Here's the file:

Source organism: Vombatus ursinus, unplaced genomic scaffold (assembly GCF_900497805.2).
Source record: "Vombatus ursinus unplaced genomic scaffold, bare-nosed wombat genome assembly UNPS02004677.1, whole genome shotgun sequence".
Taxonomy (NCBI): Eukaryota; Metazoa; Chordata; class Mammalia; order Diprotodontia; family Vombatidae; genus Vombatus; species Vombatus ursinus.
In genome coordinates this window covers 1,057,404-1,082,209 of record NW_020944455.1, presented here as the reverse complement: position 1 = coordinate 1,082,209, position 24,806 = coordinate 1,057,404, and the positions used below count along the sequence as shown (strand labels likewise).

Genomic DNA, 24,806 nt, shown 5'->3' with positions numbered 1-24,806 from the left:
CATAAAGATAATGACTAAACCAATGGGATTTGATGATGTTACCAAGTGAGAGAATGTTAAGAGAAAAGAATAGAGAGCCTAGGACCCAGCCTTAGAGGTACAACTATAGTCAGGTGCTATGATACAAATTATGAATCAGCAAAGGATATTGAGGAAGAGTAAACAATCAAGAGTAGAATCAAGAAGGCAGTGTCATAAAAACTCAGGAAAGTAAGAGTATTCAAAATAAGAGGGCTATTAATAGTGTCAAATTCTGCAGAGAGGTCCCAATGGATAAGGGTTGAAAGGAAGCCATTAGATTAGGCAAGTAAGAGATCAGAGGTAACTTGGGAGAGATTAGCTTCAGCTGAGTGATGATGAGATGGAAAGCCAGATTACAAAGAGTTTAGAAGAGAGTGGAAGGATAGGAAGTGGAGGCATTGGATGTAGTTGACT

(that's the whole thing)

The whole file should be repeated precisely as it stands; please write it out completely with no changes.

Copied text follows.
Source organism: Vombatus ursinus, unplaced genomic scaffold (assembly GCF_900497805.2).
Source record: "Vombatus ursinus unplaced genomic scaffold, bare-nosed wombat genome assembly UNPS02004677.1, whole genome shotgun sequence".
Taxonomy (NCBI): Eukaryota; Metazoa; Chordata; class Mammalia; order Diprotodontia; family Vombatidae; genus Vombatus; species Vombatus ursinus.
In genome coordinates this window covers 1,057,404-1,082,209 of record NW_020944455.1, presented here as the reverse complement: position 1 = coordinate 1,082,209, position 24,806 = coordinate 1,057,404, and the positions used below count along the sequence as shown (strand labels likewise).

Genomic DNA, 24,806 nt, shown 5'->3' with positions numbered 1-24,806 from the left:
CATAAAGATAATGACTAAACCAATGGGATTTGATGATGTTACCAAGTGAGAGAATGTTAAGAGAAAAGAATAGAGAGCCTAGGACCCAGCCTTAGAGGTACAACTATAGTCAGGTGCTATGATACAAATTATGAATCAGCAAAGGATATTGAGGAAGAGTAAACAATCAAGAGTAGAATCAAGAAGGCAGTGTCATAAAAACTCAGGAAAGTAAGAGTATTCAAAATAAGAGGGCTATTAATAGTGTCAAATTCTGCAGAGAGGTCCCAATGGATAAGGGTTGAAAGGAAGCCATTAGATTAGGCAAGTAAGAGATCAGAGGTAACTTGGGAGAGATTAGCTTCAGCTGAGTGATGATGAGATGGAAAGCCAGATTACAAAGAGTTTAGAAGAGAGTGGAAGGATAGGAAGTGGAGGCATTGGATGTAGTTGACT